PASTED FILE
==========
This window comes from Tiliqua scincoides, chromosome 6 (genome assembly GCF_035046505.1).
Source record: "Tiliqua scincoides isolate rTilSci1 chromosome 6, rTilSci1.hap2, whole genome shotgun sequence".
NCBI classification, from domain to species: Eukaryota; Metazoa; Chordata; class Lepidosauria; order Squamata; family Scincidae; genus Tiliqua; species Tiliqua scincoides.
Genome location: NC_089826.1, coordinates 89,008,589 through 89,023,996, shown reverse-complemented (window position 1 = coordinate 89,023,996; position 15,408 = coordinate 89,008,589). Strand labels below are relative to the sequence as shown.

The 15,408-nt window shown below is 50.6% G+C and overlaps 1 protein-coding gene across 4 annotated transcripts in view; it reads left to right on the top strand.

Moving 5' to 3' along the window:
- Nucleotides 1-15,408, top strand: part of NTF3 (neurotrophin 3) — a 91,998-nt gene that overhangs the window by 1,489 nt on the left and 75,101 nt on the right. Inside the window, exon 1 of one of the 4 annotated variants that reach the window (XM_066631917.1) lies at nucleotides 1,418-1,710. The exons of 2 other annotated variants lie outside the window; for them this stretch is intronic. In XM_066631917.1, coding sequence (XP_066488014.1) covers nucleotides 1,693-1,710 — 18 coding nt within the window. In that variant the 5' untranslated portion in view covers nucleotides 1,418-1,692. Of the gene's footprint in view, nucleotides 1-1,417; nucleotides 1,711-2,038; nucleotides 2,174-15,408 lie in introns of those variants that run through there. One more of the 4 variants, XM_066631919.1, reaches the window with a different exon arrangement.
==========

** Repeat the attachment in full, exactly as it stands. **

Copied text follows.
This window comes from Tiliqua scincoides, chromosome 6 (genome assembly GCF_035046505.1).
Source record: "Tiliqua scincoides isolate rTilSci1 chromosome 6, rTilSci1.hap2, whole genome shotgun sequence".
NCBI classification, from domain to species: Eukaryota; Metazoa; Chordata; class Lepidosauria; order Squamata; family Scincidae; genus Tiliqua; species Tiliqua scincoides.
Genome location: NC_089826.1, coordinates 89,008,589 through 89,023,996, shown reverse-complemented (window position 1 = coordinate 89,023,996; position 15,408 = coordinate 89,008,589). Strand labels below are relative to the sequence as shown.

The 15,408-nt window shown below is 50.6% G+C and overlaps 1 protein-coding gene across 4 annotated transcripts in view; it reads left to right on the top strand.

Moving 5' to 3' along the window:
- Nucleotides 1-15,408, top strand: part of NTF3 (neurotrophin 3) — a 91,998-nt gene that overhangs the window by 1,489 nt on the left and 75,101 nt on the right. Inside the window, exon 1 of one of the 4 annotated variants that reach the window (XM_066631917.1) lies at nucleotides 1,418-1,710. The exons of 2 other annotated variants lie outside the window; for them this stretch is intronic. In XM_066631917.1, coding sequence (XP_066488014.1) covers nucleotides 1,693-1,710 — 18 coding nt within the window. In that variant the 5' untranslated portion in view covers nucleotides 1,418-1,692. Of the gene's footprint in view, nucleotides 1-1,417; nucleotides 1,711-2,038; nucleotides 2,174-15,408 lie in introns of those variants that run through there. One more of the 4 variants, XM_066631919.1, reaches the window with a different exon arrangement.